As the battle between Keith Jardine and Gegard Mousasi came to a close I knew a crime was about to be committed. Gegard Mousasi lost a point in the first round for an illegal upkick, a point deduction without any prior warning on a strike that did not land hard. But my problem isn't with the point deduction, that is the referee's call to make. My problem was knowing that judges were going to have also found a way to give the round to Jardine on the "strength" of his takedowns.
In the first round Jardine would get four takedowns, none of which did he hold Mousasi on the ground for more than 15 seconds. Also, Jardine landed no strikes on the ground while Mousasi was throwing hammerfists and elbows from his back. Meanwhile, Gegard was landing hard strikes on the feet that had Jardine running away at multiple points.
During the fight, Compustrike tweeted the following:
Mousasi 27-4 edge in power strikes landed in round one. Jardine had 4 takedowns, inflicted no ground damage
Fight Metric had Mousasi with a 27-8 edge in significant strikes in the first round and a 48-10 edge overall. Somewhat surprisingly only one judge gave the round to Jardine, but that still exposed a huge flaw in how fights are judged.
More disturbing than giving Jardine the first was Abe Belardo's indefensible awarding of round two to Jardine. In the round it was Gegard outlanding Jardine in significant strikes 23-7 and 40-8 overall. Jardine was only able to land two of his five attempted takedowns and still failed to do anything once the fight hit the ground.
Those two bizarre scoring decisions led to an announced majority draw that is, in my eyes, so much worse than the split decision wins awarded to Leonard Garcia against Chan Sung Jung and Nam Phan. In the Phan fight the judges all gave Phan the clear second round while round 1 (Phan with a 33-30 edge in strikes) and round 3 (35-21 edge for Phan) were awarded to Garcia on two scorecards. Phan should have won that fight, but those controversial first and third rounds were not as dominant as what Mousasi was doing to Jardine.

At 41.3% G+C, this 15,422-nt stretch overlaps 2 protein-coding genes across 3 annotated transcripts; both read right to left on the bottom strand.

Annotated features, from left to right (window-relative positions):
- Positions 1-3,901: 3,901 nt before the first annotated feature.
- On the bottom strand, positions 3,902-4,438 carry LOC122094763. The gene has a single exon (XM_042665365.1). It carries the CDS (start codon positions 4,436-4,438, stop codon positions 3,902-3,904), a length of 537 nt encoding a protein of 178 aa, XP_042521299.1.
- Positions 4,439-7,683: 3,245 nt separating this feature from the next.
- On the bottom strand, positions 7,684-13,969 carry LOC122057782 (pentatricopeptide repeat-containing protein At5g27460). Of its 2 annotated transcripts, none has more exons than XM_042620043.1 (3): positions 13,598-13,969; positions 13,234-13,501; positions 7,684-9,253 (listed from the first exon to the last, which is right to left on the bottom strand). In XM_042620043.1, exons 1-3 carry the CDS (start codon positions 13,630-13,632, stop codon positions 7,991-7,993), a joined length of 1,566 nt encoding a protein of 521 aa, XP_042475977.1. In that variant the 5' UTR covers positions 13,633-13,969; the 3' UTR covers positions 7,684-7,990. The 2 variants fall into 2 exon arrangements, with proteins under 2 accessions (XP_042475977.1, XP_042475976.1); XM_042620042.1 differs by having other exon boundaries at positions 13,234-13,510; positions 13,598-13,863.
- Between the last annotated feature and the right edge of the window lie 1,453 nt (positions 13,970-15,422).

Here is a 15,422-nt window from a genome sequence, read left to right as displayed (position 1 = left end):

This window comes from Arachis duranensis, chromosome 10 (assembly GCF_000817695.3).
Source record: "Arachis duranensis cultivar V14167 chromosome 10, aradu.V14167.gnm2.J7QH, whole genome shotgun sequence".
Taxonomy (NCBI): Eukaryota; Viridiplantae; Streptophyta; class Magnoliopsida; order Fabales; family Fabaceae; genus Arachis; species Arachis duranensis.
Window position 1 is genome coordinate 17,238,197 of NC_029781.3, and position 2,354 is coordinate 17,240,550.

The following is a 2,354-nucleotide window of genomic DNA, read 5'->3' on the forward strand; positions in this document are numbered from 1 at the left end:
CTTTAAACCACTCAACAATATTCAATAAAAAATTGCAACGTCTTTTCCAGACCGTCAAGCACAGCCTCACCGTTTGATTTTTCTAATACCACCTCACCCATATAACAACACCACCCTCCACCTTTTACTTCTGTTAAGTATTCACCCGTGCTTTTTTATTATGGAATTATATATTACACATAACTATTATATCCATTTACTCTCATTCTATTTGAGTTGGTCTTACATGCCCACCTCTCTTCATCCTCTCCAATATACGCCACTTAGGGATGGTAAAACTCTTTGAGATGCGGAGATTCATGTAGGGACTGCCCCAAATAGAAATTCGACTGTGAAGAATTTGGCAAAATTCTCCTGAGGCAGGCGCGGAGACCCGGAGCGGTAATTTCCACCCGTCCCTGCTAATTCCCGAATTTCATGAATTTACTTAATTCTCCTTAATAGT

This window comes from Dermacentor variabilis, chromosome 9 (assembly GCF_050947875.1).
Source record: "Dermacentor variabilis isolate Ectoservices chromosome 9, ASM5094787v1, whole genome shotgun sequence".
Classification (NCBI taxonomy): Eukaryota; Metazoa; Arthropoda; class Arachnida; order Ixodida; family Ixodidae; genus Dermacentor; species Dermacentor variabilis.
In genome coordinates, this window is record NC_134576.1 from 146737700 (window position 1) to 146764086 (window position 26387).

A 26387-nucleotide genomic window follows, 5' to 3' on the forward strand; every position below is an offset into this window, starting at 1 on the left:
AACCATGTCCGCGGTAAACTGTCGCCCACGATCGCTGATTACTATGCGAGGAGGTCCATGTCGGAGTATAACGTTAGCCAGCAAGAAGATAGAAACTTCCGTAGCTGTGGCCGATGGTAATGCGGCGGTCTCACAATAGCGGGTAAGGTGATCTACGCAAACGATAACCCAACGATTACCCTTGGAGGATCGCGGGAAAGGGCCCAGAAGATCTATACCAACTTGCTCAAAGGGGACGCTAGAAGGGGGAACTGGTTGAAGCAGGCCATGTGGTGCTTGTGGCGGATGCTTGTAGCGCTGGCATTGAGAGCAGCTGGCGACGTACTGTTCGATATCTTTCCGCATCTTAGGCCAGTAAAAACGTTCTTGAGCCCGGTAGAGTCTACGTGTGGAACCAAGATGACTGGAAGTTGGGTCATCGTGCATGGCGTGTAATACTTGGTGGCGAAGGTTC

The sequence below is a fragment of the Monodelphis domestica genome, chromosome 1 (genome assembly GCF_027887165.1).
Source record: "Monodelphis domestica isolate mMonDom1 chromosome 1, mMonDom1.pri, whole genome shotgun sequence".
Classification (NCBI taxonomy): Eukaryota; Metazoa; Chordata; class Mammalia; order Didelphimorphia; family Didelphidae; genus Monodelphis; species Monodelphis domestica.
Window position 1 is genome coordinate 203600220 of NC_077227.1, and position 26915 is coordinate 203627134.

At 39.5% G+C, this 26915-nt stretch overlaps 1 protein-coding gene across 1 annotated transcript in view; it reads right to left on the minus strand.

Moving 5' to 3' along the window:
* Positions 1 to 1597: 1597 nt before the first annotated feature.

Mousasi blew away Jardine as far as I'm concerned, and was rewarded with a draw that derailed a title shot.
The other bizarre thing happening in the wake of the fight is fan reaction stating that Mousasi somehow looked bad in the fight. The only fighter to land more strikes on Jardine in his career was Matt Hamill. In that fight Hamill landed 77 strikes but was hit with 65. I don't remember a reaction of Hamill "looking bad" in a close fight, while Mousasi had a 73-18 edge in strikes. It was also the most effective shutting down of Jardine's offense in any fight that didn't end in a quick knockout.
Yes, the expectation was for Jardine to get knocked out. But there have been plenty of good fighters who weren't able to stop Keith and it's unfair to view what should have been scored a dominant win as some sort of failure on Gegard's part. The only failure was that of judges Abe Belardo and Lester Griffin in their scoring of the fight.